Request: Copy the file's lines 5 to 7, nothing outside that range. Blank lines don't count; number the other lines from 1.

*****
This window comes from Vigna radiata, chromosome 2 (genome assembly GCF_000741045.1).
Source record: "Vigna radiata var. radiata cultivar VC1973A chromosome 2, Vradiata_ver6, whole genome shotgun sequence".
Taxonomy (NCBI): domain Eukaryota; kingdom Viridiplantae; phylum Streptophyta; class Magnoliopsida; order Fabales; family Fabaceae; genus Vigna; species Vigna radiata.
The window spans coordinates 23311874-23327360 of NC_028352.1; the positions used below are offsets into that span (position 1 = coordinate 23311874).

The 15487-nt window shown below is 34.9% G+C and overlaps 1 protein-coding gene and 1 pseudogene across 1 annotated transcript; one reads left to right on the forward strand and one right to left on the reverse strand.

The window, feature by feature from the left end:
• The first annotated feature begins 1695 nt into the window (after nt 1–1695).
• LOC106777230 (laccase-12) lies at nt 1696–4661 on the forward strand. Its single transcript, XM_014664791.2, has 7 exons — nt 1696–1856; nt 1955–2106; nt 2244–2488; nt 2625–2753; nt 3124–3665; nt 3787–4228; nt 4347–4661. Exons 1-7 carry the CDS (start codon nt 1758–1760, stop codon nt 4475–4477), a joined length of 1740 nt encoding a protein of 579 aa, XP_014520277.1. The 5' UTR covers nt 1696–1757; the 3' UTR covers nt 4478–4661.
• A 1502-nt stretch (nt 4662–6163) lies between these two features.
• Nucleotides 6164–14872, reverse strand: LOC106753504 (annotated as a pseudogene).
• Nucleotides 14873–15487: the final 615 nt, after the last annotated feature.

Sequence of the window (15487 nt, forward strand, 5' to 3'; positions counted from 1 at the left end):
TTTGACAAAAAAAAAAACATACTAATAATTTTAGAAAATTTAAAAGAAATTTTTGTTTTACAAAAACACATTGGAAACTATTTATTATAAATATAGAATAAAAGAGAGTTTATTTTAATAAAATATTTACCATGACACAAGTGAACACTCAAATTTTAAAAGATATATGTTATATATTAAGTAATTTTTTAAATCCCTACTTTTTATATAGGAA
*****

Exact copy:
The 15487-nt window shown below is 34.9% G+C and overlaps 1 protein-coding gene and 1 pseudogene across 1 annotated transcript; one reads left to right on the forward strand and one right to left on the reverse strand.

The window, feature by feature from the left end:
• The first annotated feature begins 1695 nt into the window (after nt 1–1695).